Detroit lender Ally Financial Inc. on Tuesday reported higher profits and its largest auto origination volume in more than a decade as consumer demand for cars and trucks remains high.
Ally, one of the largest U.S. auto lenders, reported second-quarter net income of $900 million, nearly quadruple the $241 million it reported in the year-earlier period.
Consumer auto originations grew to $12.9 billion, up 79 percent from $7.2 billion in the second quarter of 2020, and marked the highest level in 15 years. There also was a record 3.5 million applications “decisioned” in the quarter.
For the first time in the company’s history, there was a net recovery in credit, in part driven by strong demand and general spending power for consumers, CEO Jeffrey Brown said on an investor call.
Auto originations covered $7.3 billion in used retail volume, or about 56.6 percent of total originations, as well as $3.8 billion in new-vehicle retail volume and $1.8 billion in leases.
“Credit trends remain encouraging, reducing the likelihood of protracted elevated losses as a gradual migration back to more normalized levels becomes more likely over the next 12 to 18 months,” Brown said.
In the meantime, Ally is further enhancing its ability to reach auto customers through expanded digital channels coupled with analytics, he added. The company monitors broader market indicators of consumer health, including wage and price inflation, employment conditions and productivity measures.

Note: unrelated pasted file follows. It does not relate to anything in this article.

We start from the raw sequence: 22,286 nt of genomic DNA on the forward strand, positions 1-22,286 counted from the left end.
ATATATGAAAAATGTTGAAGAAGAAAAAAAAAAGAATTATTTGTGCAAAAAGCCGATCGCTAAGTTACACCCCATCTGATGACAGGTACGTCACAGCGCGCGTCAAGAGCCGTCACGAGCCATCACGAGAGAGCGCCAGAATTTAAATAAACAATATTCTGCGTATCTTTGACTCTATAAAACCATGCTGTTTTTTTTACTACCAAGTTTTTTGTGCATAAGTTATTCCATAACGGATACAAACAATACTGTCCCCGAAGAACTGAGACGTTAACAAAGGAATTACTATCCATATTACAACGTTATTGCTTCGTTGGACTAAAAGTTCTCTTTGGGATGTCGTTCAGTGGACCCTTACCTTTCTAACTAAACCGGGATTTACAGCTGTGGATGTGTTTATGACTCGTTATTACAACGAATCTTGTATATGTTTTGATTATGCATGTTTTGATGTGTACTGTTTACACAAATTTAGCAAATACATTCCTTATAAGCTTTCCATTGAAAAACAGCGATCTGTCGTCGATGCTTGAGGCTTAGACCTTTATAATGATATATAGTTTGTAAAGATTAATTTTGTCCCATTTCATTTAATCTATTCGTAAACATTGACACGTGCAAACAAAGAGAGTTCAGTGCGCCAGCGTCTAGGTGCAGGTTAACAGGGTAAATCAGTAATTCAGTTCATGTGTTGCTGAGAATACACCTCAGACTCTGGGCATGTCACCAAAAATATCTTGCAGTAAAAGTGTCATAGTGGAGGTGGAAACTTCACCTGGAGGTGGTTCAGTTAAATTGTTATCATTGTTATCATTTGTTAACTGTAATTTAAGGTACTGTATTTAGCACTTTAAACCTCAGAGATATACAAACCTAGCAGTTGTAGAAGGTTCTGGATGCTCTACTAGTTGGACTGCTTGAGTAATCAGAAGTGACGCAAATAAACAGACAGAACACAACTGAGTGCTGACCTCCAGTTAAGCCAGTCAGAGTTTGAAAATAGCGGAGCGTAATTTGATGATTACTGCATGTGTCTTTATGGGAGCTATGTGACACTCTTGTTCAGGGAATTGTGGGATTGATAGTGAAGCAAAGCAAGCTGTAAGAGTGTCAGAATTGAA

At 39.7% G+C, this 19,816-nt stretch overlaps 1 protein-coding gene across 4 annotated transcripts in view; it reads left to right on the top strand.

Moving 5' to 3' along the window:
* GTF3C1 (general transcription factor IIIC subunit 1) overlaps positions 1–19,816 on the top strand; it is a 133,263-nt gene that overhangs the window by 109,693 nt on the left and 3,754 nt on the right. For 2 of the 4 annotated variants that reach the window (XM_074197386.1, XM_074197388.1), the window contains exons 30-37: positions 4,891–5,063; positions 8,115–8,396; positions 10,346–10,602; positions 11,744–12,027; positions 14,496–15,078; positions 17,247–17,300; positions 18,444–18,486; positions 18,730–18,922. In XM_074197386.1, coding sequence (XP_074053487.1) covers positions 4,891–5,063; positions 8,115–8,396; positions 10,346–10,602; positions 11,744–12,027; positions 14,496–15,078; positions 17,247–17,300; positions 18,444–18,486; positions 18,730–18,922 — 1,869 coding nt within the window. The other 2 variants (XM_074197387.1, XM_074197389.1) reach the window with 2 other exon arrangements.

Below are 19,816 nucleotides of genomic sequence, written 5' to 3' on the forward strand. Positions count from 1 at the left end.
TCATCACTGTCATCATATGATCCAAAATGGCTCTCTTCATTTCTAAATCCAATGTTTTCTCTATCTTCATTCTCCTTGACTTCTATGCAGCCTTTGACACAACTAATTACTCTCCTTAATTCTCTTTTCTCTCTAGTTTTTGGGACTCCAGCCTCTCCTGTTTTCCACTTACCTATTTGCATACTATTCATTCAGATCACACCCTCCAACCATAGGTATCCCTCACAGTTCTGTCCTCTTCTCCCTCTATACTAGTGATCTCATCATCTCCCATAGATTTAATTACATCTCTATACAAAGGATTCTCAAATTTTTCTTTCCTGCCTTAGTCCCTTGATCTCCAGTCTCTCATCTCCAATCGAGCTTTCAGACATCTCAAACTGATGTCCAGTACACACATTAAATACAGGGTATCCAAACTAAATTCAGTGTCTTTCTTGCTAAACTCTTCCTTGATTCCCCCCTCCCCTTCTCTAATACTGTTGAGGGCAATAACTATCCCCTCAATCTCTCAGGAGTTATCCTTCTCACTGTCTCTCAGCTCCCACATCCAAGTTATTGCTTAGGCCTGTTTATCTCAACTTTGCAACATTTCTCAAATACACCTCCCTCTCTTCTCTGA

“While there are several cross currents today, I remain of the view that consumers are well positioned with healthy balance sheets, increasing their willingness and ability to borrow and pay,” Brown said.
Nonfleet vehicle sales remain robust, and consumer demand continues to outpace automaker production, he added.
Floorplan balances are expected to remain low, and used-vehicle values elevated.
In the first half of this year, used-vehicle pricing was up about 30 percent, said Jenn LaClair, Ally’s CFO.
“We are expecting … for used pricing to start to normalize in the back half of this year,” she said. “Now, I think the question is around the pacing of that. We do think we’re kind of past the peak, and we would migrate down to more normalized levels at a minimum by 2023.”
In the second quarter, Ally’s adjusted earnings per share was $2.33, compared with 61 cents from the same time a year earlier.
The lender’s pretax income from automotive finance was $917 million, nearly triple the $329 million it reported in the second quarter of 2020.
Net revenue rose 30 percent to $2.09 billion.
Shares of Ally rose 6.1 percent to close at $50.90 Tuesday in New York.